WINSTON-SALEM, N.C. — No. 13 Virginia Tech gutted out an 82-73 win at Wake Forest in its first ACC road trip of the season on Thursday.
“They did a good job of spreading us out, isolating us, and I thought we lost focus on what we were supposed to be doing,” Tech head coach Kenny Brooks said after the win. “We played well in spurts, but it came down to really Georgia [Amoore] taking over the game in the second half. Liz [Kitley] was steady throughout the game offensively.
“… This is part of the process, to learn how to win on the road in the ACC. It wasn’t pretty, but we got the win and now we’ve got to learn from it.”
After a close first quarter, the Hokies (11-2, 2-0 ACC) pulled away in the second thanks to a 15-0 run. They outscored the Demon Deacons (4-10, 0-2) by 13 in the period, 24-11, and led 43-26 at intermission. The margin grew as big as 21 points.
Wake Forest stormed back, however. It ripped off a 10-0 run in the middle of the third quarter, which cut it to single-digits, and got as close as four with three minutes remaining in the period. After shooting a 29 percent clip in the first half, it couldn’t seem to miss and made 69 percent of its shots after halftime.
Yet, while Tech wasn’t perfect, it didn’t waver. It made 16 of its 26 field goals (62%) in the second half, the majority of which came from Elizabeth Kitley and Georgia Amoore. The duo scored 29 of Tech’s 39 in the second half. Kitley finished with 27 points and 12 rebounds, good for her ninth double-double on the year, while Amoore had 20 points and 10 assists, her fifth career double-double.
“I don’t think we got as many stops as we needed,” Kitley said. “They definitely found some weak points and were taking advantage of that, but we were able to score enough and take advantage on our offensive end of the floor to pull out the win. So that’s something positive. But at the end of the day, we need to be better on defense.”
Playing half an hour away from her hometown of Summerfield, N.C., Kitley was an efficient 10-of-15 and drained seven of her 10 free throws. She also added four blocks and a steal.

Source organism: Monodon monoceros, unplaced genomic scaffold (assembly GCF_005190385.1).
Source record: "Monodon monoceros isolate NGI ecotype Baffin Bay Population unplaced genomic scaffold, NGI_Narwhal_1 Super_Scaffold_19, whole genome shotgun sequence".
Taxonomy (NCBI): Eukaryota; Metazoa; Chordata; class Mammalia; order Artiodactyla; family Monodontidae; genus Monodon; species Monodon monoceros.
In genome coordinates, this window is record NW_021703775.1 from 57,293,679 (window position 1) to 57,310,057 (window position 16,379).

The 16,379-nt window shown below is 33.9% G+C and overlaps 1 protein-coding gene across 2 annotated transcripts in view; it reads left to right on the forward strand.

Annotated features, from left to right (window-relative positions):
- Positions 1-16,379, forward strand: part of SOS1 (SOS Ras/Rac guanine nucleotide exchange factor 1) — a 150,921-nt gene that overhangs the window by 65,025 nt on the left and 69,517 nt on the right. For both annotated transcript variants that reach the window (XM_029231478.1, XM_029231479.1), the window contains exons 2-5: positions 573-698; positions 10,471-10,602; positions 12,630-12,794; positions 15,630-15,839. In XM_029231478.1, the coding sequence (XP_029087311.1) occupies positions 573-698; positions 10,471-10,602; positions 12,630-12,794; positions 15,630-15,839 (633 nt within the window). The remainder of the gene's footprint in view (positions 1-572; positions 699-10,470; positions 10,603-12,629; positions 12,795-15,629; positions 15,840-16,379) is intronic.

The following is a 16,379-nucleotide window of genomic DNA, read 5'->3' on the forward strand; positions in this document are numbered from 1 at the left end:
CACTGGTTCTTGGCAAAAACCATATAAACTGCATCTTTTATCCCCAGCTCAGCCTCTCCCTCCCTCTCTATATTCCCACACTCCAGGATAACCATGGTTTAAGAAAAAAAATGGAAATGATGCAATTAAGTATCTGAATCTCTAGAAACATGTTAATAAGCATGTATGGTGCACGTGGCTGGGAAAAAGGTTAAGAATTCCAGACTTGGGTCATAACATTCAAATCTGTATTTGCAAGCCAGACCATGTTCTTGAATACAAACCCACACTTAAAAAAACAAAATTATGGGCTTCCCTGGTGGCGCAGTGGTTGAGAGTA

And when she had to sit late in the game due to foul trouble, it was Amoore who stepped up despite a roller coaster of a day. The Aussie woke up Thursday feeling sick. She missed shootaround, forcing the Hokies to draw up two different gameplans — one for if she was available, another in case she wasn’t. But before the team could return to the hotel, she alerted Brooks that she was good to go.
It was a good thing she played because she took over in crucial moments. After a 1-of-6 first half, she was 7-of-11 in the second, including 4-of-5 in the final 12 minutes. Two of those were clutch 3-pointers, and twice when Wake Forest cut the lead to six, she had an answer.
“She kept telling me she felt good, and in the second half, she had that look in her eye,” Brooks said of Amoore. “… The look on her face was, ‘OK, I got this,’ and she had the same look when we were down in the Cayman Islands when we were playing Tulane. She had the exact same thing. It just goes to show you she can take over a game, but she’s done a really good job of facilitating and running the offense.”
“I just felt like something needed to happen,” Amoore said. “I wasn’t going to force anything, but just to pick up the intensity, especially when we have Liz sitting with foul trouble, someone else needs to step up, and I think I took a mental note of that and tried to get things rolling.”
The biggest driving force for the Demon Deacons was Elise Williams, who scored a career-high 29 points. She had 18 in the first half, tied for the most against the Hokies in that stretch this season with Iowa’s Caitlin Clark, on 7-of-10 shooting. For the game, she was 10-of-18, and Virginia Tech forced her into tough looks late that resulted in her missing five of her last seven.
She entered Thursday averaging just 9.8 points per game, which led to Brooks commenting afterwards, “I think this is what keeps coaches up at night.” The Deacs hadn’t played to their full capabilities in their previous 13 games, even though they kept it close against Florida State in the ACC opener, but Williams’ night, combined with three other double-digit scorers — Kaia Harrison (13 pts), Alexandria Scruggs and Kate Deeble (11 pts each) — showed they can compete despite being at the bottom of the conference.